When parents shuffle their children off to school in the morning, the bedrock assumption is that their kids will be safe. But in Contra Costa County last week, that notion was again challenged; once again, the culprit seems to be incompetent administration.
For more than a year now, this newspaper and these editorial pages have detailed how various Contra Costa school districts have failed to properly follow mandatory state reporting laws on child abuse. The districts have either failed to properly train employees about those relatively simple laws, have incompetently applied them -- or both.
The result is school settings that belie the parental expectation of safety. In a number of cases, the child abuse that this incompetence tolerated -- either directly or indirectly -- has caused the districts involved to spend millions of taxpayer dollars to settle legitimate lawsuits.
Now a different but related display of incompetence has reared its head.
A 32-year-old middle-school teacher at Mira Vista Elementary in East Richmond Heights was arrested in the school parking lot Wednesday morning and charged with more than a dozen child sex-abuse crimes.
Ronald Guinto had been fired in November from Making Waves Academy, a Richmond charter school, after students came forward and asserted that he had abused them.
Inexplicably, he was then hired at Mira Vista and began teaching there in January.
When police, who were investigating the November charges at Making Waves, got wind that Guinto was teaching in the public schools, they realized they needed to act quickly.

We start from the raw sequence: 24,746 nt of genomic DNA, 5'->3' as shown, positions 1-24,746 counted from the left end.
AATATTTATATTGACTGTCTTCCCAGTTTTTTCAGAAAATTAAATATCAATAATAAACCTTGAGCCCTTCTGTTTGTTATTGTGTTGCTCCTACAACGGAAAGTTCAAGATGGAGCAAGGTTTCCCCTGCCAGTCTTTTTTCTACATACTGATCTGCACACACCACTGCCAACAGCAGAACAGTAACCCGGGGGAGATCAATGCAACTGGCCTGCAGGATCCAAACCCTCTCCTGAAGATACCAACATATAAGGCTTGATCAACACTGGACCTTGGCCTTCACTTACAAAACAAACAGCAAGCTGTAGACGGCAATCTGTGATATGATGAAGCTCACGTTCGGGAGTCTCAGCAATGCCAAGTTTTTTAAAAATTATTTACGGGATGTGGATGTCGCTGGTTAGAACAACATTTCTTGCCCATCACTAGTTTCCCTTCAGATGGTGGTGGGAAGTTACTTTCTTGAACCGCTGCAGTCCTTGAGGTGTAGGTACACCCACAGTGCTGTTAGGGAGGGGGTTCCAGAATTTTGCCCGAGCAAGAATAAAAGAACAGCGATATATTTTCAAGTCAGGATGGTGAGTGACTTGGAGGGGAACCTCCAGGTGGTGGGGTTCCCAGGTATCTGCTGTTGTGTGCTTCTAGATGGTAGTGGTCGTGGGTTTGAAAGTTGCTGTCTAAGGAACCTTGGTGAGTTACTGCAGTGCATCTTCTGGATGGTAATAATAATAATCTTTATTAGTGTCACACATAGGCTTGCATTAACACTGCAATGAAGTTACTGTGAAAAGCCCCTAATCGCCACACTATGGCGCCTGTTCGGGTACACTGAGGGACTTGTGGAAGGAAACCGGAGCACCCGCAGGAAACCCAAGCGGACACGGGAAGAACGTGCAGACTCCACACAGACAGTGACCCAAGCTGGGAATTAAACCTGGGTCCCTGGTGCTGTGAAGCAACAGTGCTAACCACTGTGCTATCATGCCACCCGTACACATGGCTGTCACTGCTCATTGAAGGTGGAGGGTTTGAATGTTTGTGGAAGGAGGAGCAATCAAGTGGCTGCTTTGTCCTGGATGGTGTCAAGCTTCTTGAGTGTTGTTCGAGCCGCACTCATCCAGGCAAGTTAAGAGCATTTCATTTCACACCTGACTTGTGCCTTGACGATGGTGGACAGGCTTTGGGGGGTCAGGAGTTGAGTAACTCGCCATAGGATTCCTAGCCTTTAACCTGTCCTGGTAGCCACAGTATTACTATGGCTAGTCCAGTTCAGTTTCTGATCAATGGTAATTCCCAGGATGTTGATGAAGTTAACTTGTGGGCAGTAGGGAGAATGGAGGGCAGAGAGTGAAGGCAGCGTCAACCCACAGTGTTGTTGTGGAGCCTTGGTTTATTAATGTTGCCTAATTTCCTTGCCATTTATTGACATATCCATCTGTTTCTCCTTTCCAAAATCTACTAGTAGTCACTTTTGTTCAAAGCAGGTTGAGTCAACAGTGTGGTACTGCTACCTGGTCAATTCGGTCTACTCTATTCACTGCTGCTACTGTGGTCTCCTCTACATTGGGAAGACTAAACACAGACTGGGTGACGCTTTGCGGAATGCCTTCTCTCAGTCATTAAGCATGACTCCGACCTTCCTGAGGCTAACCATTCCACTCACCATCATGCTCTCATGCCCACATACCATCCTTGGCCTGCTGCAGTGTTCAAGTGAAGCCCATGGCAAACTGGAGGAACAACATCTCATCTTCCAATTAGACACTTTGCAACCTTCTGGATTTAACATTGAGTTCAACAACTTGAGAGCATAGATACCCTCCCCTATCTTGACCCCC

Officials at the West Contra Costa Unified School District said Thursday that they ran the required fingerprint and criminal background checks and Guinto came up clean. However, they admitted that they didn't check with his previous employer because he had been a substitute teacher in the district and was already on the approved list.
Really? It apparently didn't occur to anyone to ask Guinto why he was suddenly available in the middle of the year or to pick up the telephone and call a school that is located in the same city.
The first remedial step here should be abundantly clear: The WCCUSD board must demand that reference checks be mandatory for all district hires. Period. The board should establish that policy immediately. No study committees or task forces are necessary.
Doing so in this case likely would have avoided embarrassment for the district and spared the kids at Mira Vista from what is surely a scary ordeal.
Administrators and personnel in Contra Costa schools must get the overarching message that protecting kids from preventable harm is every bit as much a part of the job as teaching them.